The Nissan Leaf, the company’s most fuel efficient and environmentally friendly vehicle, is about to get even more “green” for the 2013 model year. The EV is continually under scrutiny from the engineers at Nissan and for the coming year, a new process has been developed that allows for the use of a much smaller amount of dysprosium, a rare-earth metal that is notoriously difficult to extract from mines.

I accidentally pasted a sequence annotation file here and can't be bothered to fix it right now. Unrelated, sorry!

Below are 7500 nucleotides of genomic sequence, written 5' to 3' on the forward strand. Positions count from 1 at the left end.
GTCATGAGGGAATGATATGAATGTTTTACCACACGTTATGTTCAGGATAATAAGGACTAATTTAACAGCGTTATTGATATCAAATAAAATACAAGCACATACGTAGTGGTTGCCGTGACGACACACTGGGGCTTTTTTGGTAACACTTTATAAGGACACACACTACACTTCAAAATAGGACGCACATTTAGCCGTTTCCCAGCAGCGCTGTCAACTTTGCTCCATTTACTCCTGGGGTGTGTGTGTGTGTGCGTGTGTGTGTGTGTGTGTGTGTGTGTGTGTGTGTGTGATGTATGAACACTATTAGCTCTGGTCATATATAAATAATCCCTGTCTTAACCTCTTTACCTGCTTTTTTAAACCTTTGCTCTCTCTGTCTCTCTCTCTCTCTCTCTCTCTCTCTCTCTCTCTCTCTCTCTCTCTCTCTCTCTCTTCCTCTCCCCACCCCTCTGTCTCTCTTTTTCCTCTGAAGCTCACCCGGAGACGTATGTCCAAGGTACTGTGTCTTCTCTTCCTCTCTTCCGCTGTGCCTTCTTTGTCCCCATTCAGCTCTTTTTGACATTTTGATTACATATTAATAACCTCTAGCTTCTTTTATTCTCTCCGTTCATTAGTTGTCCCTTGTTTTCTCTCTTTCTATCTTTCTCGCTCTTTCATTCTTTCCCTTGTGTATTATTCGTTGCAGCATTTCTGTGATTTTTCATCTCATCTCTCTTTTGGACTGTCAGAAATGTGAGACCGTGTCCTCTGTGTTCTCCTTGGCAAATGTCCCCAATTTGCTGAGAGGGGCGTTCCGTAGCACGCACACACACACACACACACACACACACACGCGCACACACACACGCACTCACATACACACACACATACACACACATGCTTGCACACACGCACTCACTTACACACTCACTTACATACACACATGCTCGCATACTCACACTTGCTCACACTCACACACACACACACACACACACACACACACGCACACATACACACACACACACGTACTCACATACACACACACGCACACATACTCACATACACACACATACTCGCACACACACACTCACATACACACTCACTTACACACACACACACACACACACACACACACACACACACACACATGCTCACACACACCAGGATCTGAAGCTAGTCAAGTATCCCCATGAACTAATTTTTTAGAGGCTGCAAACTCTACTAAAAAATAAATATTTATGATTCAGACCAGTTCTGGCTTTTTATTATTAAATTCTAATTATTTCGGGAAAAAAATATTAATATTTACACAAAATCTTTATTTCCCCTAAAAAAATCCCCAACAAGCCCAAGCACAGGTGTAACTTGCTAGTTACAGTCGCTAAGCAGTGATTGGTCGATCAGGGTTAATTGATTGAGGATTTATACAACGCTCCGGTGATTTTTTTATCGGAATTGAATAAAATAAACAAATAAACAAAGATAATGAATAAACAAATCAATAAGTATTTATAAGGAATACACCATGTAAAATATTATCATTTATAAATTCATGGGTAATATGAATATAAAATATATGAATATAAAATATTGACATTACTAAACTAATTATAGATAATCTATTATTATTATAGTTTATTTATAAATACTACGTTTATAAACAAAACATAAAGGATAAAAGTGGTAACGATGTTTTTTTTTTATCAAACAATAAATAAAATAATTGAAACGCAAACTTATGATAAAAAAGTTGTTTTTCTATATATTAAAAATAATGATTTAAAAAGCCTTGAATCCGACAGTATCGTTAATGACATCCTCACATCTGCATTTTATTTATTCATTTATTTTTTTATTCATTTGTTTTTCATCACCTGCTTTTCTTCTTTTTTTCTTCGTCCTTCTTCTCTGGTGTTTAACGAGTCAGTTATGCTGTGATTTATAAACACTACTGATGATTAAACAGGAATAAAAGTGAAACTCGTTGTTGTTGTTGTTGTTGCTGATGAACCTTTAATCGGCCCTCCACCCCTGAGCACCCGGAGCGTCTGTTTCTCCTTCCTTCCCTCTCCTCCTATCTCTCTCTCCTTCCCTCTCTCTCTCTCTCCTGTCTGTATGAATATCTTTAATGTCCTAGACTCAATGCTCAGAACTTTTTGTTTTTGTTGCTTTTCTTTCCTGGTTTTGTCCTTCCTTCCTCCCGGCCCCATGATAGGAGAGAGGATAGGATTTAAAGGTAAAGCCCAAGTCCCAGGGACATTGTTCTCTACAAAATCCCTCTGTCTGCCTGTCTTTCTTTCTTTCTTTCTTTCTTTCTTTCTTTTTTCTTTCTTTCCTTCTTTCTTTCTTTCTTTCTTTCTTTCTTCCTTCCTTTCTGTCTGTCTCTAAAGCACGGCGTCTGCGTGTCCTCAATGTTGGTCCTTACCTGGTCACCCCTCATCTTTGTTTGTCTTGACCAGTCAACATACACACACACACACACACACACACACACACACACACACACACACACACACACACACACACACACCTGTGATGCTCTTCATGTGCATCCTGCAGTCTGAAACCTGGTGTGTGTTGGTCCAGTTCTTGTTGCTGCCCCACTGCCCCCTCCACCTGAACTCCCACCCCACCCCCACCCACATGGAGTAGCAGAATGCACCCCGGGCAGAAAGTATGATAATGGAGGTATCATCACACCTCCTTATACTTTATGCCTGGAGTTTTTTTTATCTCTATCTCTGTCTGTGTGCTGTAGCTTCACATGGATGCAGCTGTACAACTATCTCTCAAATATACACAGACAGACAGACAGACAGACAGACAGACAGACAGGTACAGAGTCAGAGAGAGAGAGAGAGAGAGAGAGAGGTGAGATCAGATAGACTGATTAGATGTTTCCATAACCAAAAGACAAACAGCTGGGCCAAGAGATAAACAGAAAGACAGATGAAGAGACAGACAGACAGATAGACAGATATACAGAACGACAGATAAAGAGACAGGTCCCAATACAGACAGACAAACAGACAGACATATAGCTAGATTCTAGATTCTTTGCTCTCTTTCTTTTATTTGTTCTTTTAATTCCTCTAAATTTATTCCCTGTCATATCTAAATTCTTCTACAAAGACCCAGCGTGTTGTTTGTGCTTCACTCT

The process, named grain boundary diffusion, is much more effective than previous methods of applying dysprosium to the magnets in the Nissan Leafs electric motor. The main purpose of this metal coating is to help keep temperatures down in the extremely high revving motor and to prevent long term wear and tear of the magnets. The new process allows for a much smaller quantity of this metal to be used in order to achieve the same results. While this is great news for the EV from Nissan, it is also good news for other, internal combustion engine, vehicles that also use dysprosium and for the drivers who buy these vehicles. As the metal is quite costly, using less of it allows for a lower cost of production and in turn a better vehicle for a lower price.